Jump to content


From Wikipedia, the free encyclopedia

Voddler Sweden AB
Company typePrivately held company
IndustryInternet video, Streaming
Stockholm, Sweden
Area served

Voddler was a Stockholm, Sweden-based provider of a video-on-demand (VOD) platform and a streaming technology for over-the-top (OTT) streaming on the public Internet.[1] In Scandinavia, Voddler was primarily known for the commercial VOD-service Voddler, which was launched in 2009.[2][3] As a company, Voddler was founded in 2005[4] and developed its own streaming solution, called Vnet. Vnet is based on peer-to-peer (p2p), where all users contribute by streaming movies to each other, but, unlike traditional p2p, Vnet has a central administrator who decides which users that have access to which movies. Due to this exception, Vnet has been referred to as a "hybrid p2p distribution system", "walled garden p2p"[5] or "controlled p2p".[6] In addition to running the consumer service Voddler, the company Voddler also offers, since 2013, Vnet as a stand-alone technology for other streaming platforms.[7] The service Bollyvod, a global VOD-service for Bollywood-content that Voddler built for the Indian movie industry, was released as a pilot in 2014.[8]

Voddler Group went bankrupt in January 2018.[9]

Voddler's streaming technology Vnet

Vnet logotype

Voddler's streaming technology, called Vnet by the company,[10] is a peer-to-peer-based video content delivery solution. With p2p-streaming, movies are not streamed from a central server or content delivery network (CDN), but from other users who have parts of the movie on their units after seeing the movie earlier. This process begins when a user clicks play for a movie and continues throughout the viewing time, allowing for seamless viewing. After the viewer has completed watching the video, parts of the video file remains for a time on the user's device. Popular content, that is watched by many other users, remain longer on any one user's device than less popular content, which more quickly is removed from the network nodes.[11]

Compared to server-based streaming, p2p-based streaming saves on data costs for the service provider, at the same time as the distribution becomes more robust, since it only grows stronger with every additional user.[12][13] What distinguishes Vnet from traditional p2p is that Vnet allows an administrator to have central control over which movies are in the network and which users that can see them. Publishing into the network and access to the network is thus centrally controlled.[14]

The Vnet client is a separate application that uses closed source proprietary code from Voddler and is run as background daemon or service).

Vnet is a patented solution with 28 patent in two patent families.[11]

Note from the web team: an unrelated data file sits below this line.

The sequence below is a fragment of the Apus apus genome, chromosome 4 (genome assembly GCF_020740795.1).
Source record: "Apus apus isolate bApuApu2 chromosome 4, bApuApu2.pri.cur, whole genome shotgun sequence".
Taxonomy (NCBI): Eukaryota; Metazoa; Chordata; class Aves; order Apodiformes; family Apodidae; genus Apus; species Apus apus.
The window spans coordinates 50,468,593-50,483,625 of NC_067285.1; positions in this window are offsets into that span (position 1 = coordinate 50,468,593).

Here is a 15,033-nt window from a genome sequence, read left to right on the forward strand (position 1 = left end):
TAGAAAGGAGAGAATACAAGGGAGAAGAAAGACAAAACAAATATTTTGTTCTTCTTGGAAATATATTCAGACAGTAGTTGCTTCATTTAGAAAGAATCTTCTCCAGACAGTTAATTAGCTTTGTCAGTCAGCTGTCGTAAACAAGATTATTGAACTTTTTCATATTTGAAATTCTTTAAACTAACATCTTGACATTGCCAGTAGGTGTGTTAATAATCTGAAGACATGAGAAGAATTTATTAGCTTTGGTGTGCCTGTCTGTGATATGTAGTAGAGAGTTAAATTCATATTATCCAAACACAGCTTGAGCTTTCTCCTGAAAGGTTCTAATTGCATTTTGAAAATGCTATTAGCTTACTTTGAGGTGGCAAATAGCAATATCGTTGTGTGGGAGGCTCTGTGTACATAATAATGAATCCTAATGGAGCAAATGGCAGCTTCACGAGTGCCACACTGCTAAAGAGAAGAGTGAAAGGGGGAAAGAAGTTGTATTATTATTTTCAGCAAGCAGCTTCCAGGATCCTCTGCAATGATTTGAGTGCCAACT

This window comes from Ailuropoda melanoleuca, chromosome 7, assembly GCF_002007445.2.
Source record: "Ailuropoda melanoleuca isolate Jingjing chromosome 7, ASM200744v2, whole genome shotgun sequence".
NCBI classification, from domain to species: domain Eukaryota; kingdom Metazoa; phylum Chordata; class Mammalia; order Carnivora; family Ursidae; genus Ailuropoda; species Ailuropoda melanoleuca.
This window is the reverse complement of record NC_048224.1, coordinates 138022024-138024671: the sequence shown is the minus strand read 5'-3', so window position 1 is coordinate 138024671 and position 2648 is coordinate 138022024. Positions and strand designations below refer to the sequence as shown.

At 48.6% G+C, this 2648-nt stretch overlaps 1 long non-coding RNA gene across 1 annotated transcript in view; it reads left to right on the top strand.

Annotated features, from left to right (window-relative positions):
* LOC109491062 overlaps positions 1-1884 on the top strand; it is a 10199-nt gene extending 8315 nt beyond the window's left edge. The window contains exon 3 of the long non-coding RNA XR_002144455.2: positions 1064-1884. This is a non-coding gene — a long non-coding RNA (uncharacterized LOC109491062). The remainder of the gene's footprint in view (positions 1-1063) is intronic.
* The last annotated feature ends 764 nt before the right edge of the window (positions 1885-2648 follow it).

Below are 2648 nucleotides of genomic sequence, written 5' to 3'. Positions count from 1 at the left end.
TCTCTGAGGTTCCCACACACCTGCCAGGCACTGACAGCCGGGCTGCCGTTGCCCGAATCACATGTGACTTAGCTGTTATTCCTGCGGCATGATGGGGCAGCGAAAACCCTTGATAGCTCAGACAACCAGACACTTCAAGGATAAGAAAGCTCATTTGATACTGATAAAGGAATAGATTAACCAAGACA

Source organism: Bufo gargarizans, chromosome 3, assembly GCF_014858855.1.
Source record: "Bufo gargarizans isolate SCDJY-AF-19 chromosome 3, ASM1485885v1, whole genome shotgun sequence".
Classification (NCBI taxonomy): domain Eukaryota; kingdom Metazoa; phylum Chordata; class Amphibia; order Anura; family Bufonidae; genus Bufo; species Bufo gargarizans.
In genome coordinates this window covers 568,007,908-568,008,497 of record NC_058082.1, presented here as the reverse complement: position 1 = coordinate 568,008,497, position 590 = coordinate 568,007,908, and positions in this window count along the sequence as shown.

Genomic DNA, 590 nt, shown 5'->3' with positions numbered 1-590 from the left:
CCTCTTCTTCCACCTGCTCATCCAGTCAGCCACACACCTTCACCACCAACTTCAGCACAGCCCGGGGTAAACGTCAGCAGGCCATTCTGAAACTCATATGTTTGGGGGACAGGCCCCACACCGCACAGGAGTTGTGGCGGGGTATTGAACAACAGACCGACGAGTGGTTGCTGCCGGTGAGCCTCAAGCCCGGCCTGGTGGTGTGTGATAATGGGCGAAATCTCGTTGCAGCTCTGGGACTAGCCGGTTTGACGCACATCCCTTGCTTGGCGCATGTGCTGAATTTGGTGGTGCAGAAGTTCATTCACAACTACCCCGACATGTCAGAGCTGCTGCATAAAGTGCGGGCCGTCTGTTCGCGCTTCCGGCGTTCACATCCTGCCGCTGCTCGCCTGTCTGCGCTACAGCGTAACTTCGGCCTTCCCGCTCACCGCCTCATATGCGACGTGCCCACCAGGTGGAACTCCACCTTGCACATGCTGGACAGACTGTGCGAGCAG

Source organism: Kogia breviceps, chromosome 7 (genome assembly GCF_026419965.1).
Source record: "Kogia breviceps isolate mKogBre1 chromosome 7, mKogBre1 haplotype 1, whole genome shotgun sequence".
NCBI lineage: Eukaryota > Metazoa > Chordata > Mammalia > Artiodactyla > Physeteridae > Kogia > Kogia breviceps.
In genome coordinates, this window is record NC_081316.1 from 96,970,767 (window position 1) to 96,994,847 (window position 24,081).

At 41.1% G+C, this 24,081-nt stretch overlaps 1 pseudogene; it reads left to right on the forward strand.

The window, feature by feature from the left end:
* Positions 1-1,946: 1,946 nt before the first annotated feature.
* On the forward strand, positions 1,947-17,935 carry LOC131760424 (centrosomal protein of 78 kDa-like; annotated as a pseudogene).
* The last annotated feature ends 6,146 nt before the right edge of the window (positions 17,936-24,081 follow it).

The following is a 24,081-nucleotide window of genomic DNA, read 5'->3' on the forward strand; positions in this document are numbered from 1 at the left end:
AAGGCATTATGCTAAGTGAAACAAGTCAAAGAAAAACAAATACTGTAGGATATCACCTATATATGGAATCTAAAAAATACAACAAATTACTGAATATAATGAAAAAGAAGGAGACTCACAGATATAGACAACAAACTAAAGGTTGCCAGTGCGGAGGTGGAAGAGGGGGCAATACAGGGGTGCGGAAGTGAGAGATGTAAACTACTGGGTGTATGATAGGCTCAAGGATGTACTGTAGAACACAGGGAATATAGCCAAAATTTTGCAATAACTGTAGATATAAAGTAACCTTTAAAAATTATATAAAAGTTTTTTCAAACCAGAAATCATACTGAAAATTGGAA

Voddler's own VOD-service


The VOD-service Voddler, which is accessible via web browsers and apps in selected markets, allows registered users with a broadband connection to stream movies and TV-shows over the public Internet. The service was released in beta in Sweden on 28 October 2009,[15] initially only for customers of Swedish ISP Bredbandsbolaget.[16][17] After requiring users to have an invitation to the service during the first months, Voddler was fully opened in Sweden on 1 July 2010 and soon thereafter in Norway, Denmark and Finland.

The content catalog was initially completely free to the users and monetized via advertising.[18] The catalog soon, however, became a mix of free movies (ad-funded or AVOD); rental movies (pay-per-view or TVOD); films that were part of a package (subscription or SVOD); and titles for purchase (Electronic Sell-Through or EST). The catalog contains primarily Hollywood- and other American titles, together with Scandinavian movies, primarily Swedish. Voddler built its catalog through license agreements with content owners such as Warner Bros.,[19] Paramount,[20] Sony[21] and Disney,[20] including subsidiaries such as Touchstone Pictures and Miramax Films.[22]

According to the company itself, Voddler reached over 1 million registered users in the Nordics, and also opened the service in Spain in 2012.[23] To users in Spain, the catalog was more limited than in the Nordics.

Player and software clients


Voddler's first media player client required a separate download and its graphical 10-foot user interface was primarily designed for the living-room TV with a remote control, instead of a desktop computer interface. In March 2010, Voddler updated the interface to allow for mouse and keyboard control, both for selecting movies and for playing them in the Voddler media player. This first mediaplayer was based on the GNU Public Licensed (GPL) source code of XBMC Media Center,[24] a free and open-source software, that Voddler used as its application framework for the media player. After a controversy in 2010 surrounding the source code for Voddler's video player (see below under "GPL controversy"), Voddler changed the framework for its player and has based it since then on Adobe Flash and Adobe Air, both of which are not open source code. At about the same time, Voddler also stopped demanding a separate download of the media player and instead started using a player that was embedded directly into the browser page. This new player, just like the old one, takes it stream from Voddler's streaming cloud Vnet.